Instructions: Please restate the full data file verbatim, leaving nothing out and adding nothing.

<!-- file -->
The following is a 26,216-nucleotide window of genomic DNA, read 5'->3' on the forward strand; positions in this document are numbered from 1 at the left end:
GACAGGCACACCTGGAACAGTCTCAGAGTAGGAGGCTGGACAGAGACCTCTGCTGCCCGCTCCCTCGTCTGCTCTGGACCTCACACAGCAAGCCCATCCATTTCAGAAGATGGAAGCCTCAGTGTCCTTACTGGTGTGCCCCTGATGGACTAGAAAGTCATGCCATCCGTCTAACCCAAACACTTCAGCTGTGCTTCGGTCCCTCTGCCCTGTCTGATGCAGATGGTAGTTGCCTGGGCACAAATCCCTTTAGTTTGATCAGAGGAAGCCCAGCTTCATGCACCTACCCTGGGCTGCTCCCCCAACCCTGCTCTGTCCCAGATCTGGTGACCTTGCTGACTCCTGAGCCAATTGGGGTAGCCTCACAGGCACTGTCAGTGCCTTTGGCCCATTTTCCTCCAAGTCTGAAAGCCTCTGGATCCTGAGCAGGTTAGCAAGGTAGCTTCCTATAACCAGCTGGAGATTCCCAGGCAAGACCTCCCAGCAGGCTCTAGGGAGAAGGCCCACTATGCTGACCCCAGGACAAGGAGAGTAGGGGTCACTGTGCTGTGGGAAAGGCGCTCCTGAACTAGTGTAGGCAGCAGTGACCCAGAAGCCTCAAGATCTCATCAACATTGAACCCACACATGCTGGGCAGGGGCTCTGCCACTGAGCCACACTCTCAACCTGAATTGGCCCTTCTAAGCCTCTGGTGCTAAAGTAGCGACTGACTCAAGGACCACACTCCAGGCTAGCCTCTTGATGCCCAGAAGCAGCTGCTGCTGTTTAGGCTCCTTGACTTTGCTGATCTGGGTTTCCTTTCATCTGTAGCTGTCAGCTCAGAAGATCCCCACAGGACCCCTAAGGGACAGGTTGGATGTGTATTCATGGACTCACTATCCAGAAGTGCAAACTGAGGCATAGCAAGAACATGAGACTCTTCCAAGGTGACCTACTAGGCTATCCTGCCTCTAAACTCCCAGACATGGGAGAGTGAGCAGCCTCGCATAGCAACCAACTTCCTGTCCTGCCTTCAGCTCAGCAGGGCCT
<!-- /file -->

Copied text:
The following is a 26,216-nucleotide window of genomic DNA, read 5'->3' on the forward strand; positions in this document are numbered from 1 at the left end:
GACAGGCACACCTGGAACAGTCTCAGAGTAGGAGGCTGGACAGAGACCTCTGCTGCCCGCTCCCTCGTCTGCTCTGGACCTCACACAGCAAGCCCATCCATTTCAGAAGATGGAAGCCTCAGTGTCCTTACTGGTGTGCCCCTGATGGACTAGAAAGTCATGCCATCCGTCTAACCCAAACACTTCAGCTGTGCTTCGGTCCCTCTGCCCTGTCTGATGCAGATGGTAGTTGCCTGGGCACAAATCCCTTTAGTTTGATCAGAGGAAGCCCAGCTTCATGCACCTACCCTGGGCTGCTCCCCCAACCCTGCTCTGTCCCAGATCTGGTGACCTTGCTGACTCCTGAGCCAATTGGGGTAGCCTCACAGGCACTGTCAGTGCCTTTGGCCCATTTTCCTCCAAGTCTGAAAGCCTCTGGATCCTGAGCAGGTTAGCAAGGTAGCTTCCTATAACCAGCTGGAGATTCCCAGGCAAGACCTCCCAGCAGGCTCTAGGGAGAAGGCCCACTATGCTGACCCCAGGACAAGGAGAGTAGGGGTCACTGTGCTGTGGGAAAGGCGCTCCTGAACTAGTGTAGGCAGCAGTGACCCAGAAGCCTCAAGATCTCATCAACATTGAACCCACACATGCTGGGCAGGGGCTCTGCCACTGAGCCACACTCTCAACCTGAATTGGCCCTTCTAAGCCTCTGGTGCTAAAGTAGCGACTGACTCAAGGACCACACTCCAGGCTAGCCTCTTGATGCCCAGAAGCAGCTGCTGCTGTTTAGGCTCCTTGACTTTGCTGATCTGGGTTTCCTTTCATCTGTAGCTGTCAGCTCAGAAGATCCCCACAGGACCCCTAAGGGACAGGTTGGATGTGTATTCATGGACTCACTATCCAGAAGTGCAAACTGAGGCATAGCAAGAACATGAGACTCTTCCAAGGTGACCTACTAGGCTATCCTGCCTCTAAACTCCCAGACATGGGAGAGTGAGCAGCCTCGCATAGCAACCAACTTCCTGTCCTGCCTTCAGCTCAGCAGGGCCT